In the last year, the trucking industry has seen some of the most critical regulation changes to come in the previous decade. However, the future of trucking may not be affected by those regulations as much as previously believed if the actual future of trucking is autonomous. Autonomous has become a buzzword within not only the trucking industry but in within so many other industries that it’s almost become expected that automation will be factored in somehow.
At the recent SMC3 Jump Start conference, Steve Banker spoke in front of trucking and logistics officials about the prospects and future of autonomous trucking. The current expectation is true; complete autonomous will not be present within the industry for at least another decade or so. The real focus for implementing autonomy should be in a limited capacity rather than expecting a fully autonomous implementation.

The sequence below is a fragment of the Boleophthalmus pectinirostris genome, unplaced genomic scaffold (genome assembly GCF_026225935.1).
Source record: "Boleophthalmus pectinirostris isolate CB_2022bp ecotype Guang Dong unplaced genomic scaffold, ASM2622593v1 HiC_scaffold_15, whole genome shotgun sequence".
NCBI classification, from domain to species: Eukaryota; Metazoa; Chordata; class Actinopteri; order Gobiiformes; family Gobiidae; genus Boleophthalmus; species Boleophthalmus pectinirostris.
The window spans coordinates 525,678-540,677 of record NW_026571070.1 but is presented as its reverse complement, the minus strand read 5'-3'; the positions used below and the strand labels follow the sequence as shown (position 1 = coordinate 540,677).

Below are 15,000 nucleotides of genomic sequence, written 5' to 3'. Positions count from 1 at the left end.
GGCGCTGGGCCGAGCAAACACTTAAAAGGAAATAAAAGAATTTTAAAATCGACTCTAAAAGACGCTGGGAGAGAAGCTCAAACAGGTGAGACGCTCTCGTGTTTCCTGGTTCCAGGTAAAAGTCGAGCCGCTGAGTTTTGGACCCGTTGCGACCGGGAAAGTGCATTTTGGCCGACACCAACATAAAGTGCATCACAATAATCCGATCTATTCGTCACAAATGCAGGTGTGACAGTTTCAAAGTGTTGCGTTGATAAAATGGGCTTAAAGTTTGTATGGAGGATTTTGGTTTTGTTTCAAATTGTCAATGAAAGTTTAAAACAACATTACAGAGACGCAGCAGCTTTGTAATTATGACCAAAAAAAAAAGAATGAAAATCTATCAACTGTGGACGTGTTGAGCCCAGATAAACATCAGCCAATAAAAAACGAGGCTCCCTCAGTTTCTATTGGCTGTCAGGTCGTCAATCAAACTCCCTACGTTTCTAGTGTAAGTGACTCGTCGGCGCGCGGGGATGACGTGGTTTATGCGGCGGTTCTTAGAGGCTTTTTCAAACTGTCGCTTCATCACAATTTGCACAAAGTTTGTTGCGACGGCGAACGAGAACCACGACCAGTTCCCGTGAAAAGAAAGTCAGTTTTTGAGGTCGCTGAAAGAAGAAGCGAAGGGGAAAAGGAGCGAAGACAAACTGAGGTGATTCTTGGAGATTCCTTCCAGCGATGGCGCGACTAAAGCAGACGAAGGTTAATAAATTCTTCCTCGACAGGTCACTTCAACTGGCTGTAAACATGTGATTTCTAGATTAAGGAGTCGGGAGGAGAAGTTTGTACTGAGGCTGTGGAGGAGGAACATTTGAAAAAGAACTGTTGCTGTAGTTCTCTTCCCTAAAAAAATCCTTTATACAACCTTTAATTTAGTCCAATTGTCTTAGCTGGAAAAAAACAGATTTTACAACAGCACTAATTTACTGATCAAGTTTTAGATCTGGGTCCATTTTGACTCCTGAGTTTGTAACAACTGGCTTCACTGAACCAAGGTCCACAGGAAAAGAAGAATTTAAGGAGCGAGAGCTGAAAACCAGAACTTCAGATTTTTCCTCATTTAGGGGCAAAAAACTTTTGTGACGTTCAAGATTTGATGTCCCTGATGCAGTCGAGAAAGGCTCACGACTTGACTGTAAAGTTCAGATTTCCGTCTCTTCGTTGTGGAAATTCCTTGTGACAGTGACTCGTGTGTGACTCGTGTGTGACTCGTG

The issue with autonomous implementation is that cities and urban areas are essentially no go areas for true autonomous trucks. The congested streets are not easy for trucks to navigate with human drivers but with fully autonomous drivers might be too much to expect anytime soon. Couple that with the fact that e-commerce is driving warehouses to be built in more urban areas so that deliveries can happen quicker for all online orders.
The future focus of autonomy outside of limited implementation should be the last mile delivery autonomy. This last mile of delivery will become more and more critical as same-day delivery becomes the focus of freight as the need for expediency is further focused on. Autonomy isn’t where it needs to be just yet, but the future is bright for self-driving freight, even if that future is more than a decade away.
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